This drawing is about the modernist artist, of a species long extinct. Was Rothko (suicide, 1970) the last famous one? In the top left frame we see the solitary poor—perhaps an addict—modernist having his flash of genius. In subsequent frames we see him slaving away to actualize his vision, only to have to sell his masterpiece for pennies to survive. In the biggest image we see the reality behind the illusion curtain of the modernist artist myth.

Two monitors and 4 programs up, listening to the Kronos Quartet channel on Pandora and taking way too-long breaks to click Stumbleupon or check on the chili cooking. Also gotta go to to find that interview, by Thomas Frank with David Graeber about “bullsh*t jobs” he says that work that is valuable in itself is less well-compensated than work that contribute nothing to society. How weird is that?…

A myth is a particular kind of just-so story, a hypothesis–a guess, even–as to the how or why of something. Particular, in that it’s meant to further an agenda other than understanding an agenda that’s usually for the benefit of the myth maker at the expense of all others. Science and art are much less subverted, that’s the hypothesis anyway.

…So people who do nothing good—CEOs, investment banksters, lobbyists or celebrities—get paid lots more than those who do good—first responders, teachers and artists, even journalists, if they are not celebrities, that is. Gotta find the article about Allan Watts on money v. wealth…

Of course religions and nations are the biggest myth makers, but Artworld but puts on a pretty good show too. To wit, the marketing of the modernist artist myth where his or her tragi-heroic life determines the current investment value of their work more than any genius or vision actualized in the work itself. for example; a scribble torn from a van Gogh notebook would sell for more than a fully realized work from any number of accomplished and talented but unknown to the public artists even if said artist was a tragi-heroic long-dead expressionist herself.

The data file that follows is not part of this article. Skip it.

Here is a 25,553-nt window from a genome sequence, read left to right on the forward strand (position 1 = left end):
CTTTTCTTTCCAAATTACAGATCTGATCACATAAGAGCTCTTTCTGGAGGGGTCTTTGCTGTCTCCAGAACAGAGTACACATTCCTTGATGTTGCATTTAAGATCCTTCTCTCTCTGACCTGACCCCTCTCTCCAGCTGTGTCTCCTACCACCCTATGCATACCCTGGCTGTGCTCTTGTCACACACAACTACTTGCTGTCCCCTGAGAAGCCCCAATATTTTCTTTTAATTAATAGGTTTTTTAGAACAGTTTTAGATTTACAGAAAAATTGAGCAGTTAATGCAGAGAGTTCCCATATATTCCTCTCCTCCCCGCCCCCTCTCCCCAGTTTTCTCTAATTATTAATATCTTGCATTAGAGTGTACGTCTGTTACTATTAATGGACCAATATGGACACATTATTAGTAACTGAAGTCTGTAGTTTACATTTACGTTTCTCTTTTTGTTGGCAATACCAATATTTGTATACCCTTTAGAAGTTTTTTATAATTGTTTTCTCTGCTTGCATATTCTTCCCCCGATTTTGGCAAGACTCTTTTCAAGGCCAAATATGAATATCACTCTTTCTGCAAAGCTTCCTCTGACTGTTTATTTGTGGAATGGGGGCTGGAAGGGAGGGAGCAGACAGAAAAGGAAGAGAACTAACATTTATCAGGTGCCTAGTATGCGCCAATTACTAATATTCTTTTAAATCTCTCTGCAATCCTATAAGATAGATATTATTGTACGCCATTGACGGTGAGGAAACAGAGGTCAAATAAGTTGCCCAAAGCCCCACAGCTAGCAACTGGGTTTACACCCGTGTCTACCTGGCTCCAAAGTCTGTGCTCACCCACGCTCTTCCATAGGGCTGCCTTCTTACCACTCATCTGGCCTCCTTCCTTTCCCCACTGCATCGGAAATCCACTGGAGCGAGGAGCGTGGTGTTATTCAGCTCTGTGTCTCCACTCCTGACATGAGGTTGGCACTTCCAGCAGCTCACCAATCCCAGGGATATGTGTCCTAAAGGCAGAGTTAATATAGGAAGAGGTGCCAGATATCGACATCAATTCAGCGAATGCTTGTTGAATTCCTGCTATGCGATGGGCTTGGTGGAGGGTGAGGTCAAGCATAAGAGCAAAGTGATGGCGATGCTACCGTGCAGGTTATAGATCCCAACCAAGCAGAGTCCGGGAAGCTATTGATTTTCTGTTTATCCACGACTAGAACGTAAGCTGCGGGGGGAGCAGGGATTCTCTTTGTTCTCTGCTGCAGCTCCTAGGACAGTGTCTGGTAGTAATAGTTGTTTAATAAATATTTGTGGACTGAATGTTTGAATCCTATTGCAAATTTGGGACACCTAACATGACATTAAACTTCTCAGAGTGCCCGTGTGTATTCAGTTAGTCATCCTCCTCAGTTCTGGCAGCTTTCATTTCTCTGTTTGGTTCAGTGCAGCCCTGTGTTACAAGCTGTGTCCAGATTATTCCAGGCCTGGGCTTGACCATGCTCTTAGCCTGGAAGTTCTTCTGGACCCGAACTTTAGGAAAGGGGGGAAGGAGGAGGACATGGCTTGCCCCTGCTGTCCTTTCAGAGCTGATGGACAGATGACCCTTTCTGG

…Making chili and cutting up amazon boxes to recycle, thinking about put voodoo faces of its CEO/founder on them before I trash them. That hipster entrepreneur turned plutocrat—the dead apple guy too—are as bad for the rest of us as the Kochs et al, you know…

The myth of the Modernist artist is a postmodern manipulation, a game played by investor-leaches and celebrity-hounds in for just the fame and money. It’s ironic—not to them of course—that the myth portrays the artists’ motives as the opposite of all that—the artists are driven by inner not external demons. I’m not saying that the artists didn’t want wealth and fame; most did, but they knew there was a difference between selling and selling out. The PoMo marketer/investors don’t see one.

…OK, maybe not as bad, as Amazon and Apple still have a use for consumers and you gotta have a job to that pays well enough to be as consumer. so it must be of the BS sort? Sad to say, yes. Fox-run hen-houses is the trope here…

Postmodern artists are a different species that’s not extinct, not even endangered as they have cross bred with marketer/investors to become artist/marketer/investors. The result? Brillo boxes, Chrome-plated balloon dogs and embalmed sharks. OK, the guy who did the brillo boxes could draw and was making an ironic statement. The other two are “sincerely” (sincerely insincere, maybe they are ironic too, but their work still annoys me) only in it for the money/fame. I believe if they could hustle swap derivatives for more money than by making “art” they’d switch careers in a flash.

…I’m all for rewarding accomplished art, as well as well-aimed irony or sincerity whichever serves the greater good at that particular time, if it doesn’t cause me too much grief, that is. Were wealth and fame to knock I would answer my door were. Neither has done so, though, and I’m not optimistic about that possibility. Nor is this a self-portrait I’m not the mythical modernist hanging outside the fence, hoping for a wild swing and a chance to get art back. Got no time for that. The chili’s near done and I’ve not sliced one box. Should I take a break from all this and read some, too?

Note: This borrowing of Robert Indiana’s sculpture/icon/industry has probably been done before my wholly independent coming up with it. This half apology for the seeming theft of intellectual property is based on the idea that if I can think of something someone else already has done so, like Indiana’s the figure five. Anyway I plan to make a drawing of it in its NYC incarnation with a homeless person sitting near it. NSFW, not suitable for work, get it? Unless a better idea pushes ahead in line, and they do that all the time.